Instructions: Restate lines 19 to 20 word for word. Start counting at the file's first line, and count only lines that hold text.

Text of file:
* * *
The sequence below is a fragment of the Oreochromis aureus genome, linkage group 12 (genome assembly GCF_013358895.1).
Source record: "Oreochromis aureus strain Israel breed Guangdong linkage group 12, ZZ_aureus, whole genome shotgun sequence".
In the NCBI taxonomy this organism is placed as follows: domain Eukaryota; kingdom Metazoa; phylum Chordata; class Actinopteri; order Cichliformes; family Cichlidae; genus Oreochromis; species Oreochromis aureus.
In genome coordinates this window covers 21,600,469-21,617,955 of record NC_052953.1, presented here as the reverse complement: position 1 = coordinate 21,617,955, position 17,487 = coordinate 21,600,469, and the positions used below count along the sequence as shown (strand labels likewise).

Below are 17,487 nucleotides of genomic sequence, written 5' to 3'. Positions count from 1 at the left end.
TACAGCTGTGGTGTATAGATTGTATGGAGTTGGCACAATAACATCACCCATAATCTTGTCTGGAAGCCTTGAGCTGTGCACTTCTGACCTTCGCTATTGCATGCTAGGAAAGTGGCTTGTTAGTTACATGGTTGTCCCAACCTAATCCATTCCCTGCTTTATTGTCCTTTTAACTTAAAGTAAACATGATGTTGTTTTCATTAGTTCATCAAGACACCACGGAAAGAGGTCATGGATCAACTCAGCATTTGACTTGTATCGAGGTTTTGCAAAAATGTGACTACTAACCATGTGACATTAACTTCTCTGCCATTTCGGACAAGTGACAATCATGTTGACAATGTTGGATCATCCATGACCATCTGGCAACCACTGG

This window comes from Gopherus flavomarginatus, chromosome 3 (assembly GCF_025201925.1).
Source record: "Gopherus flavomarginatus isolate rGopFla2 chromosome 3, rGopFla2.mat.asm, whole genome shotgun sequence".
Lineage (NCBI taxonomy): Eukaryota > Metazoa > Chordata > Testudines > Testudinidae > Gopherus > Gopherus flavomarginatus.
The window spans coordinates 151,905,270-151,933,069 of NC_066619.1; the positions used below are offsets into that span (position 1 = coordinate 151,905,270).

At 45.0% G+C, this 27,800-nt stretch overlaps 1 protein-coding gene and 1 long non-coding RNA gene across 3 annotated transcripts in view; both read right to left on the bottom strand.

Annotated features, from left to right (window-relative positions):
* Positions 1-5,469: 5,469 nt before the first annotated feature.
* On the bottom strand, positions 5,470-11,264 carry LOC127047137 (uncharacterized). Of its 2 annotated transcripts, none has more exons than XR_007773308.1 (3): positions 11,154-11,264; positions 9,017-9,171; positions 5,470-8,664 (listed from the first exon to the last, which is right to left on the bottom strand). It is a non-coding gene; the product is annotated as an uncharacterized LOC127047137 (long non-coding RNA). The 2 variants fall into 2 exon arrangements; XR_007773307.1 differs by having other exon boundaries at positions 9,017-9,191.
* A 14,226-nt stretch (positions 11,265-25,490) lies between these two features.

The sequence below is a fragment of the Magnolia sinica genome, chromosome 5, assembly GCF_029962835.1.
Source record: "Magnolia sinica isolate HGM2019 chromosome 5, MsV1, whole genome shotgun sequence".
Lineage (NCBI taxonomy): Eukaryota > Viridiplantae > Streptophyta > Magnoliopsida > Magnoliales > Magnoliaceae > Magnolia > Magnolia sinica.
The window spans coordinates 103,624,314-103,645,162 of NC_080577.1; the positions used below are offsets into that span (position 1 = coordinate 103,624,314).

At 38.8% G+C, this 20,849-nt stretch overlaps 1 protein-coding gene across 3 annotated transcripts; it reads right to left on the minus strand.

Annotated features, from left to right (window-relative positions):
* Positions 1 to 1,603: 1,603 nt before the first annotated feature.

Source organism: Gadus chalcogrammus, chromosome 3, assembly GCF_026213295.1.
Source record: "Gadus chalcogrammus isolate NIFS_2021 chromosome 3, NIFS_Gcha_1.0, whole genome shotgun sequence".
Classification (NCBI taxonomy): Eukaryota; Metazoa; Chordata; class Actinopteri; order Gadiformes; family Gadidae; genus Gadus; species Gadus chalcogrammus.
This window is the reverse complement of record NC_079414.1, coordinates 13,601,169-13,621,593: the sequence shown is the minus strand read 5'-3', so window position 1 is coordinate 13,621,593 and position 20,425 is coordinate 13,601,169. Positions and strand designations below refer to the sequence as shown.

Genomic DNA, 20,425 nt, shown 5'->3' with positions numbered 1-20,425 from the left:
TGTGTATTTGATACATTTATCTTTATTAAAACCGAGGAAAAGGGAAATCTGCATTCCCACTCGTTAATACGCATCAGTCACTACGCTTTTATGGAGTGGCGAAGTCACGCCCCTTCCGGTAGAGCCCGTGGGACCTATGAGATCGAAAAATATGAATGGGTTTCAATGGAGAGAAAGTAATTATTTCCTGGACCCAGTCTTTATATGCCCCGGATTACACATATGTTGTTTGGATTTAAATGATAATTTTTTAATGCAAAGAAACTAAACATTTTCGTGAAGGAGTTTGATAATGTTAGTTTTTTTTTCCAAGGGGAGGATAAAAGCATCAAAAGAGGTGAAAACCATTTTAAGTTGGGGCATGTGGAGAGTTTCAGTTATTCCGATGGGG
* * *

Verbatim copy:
The window spans coordinates 103,624,314-103,645,162 of NC_080577.1; the positions used below are offsets into that span (position 1 = coordinate 103,624,314).

At 38.8% G+C, this 20,849-nt stretch overlaps 1 protein-coding gene across 3 annotated transcripts; it reads right to left on the minus strand.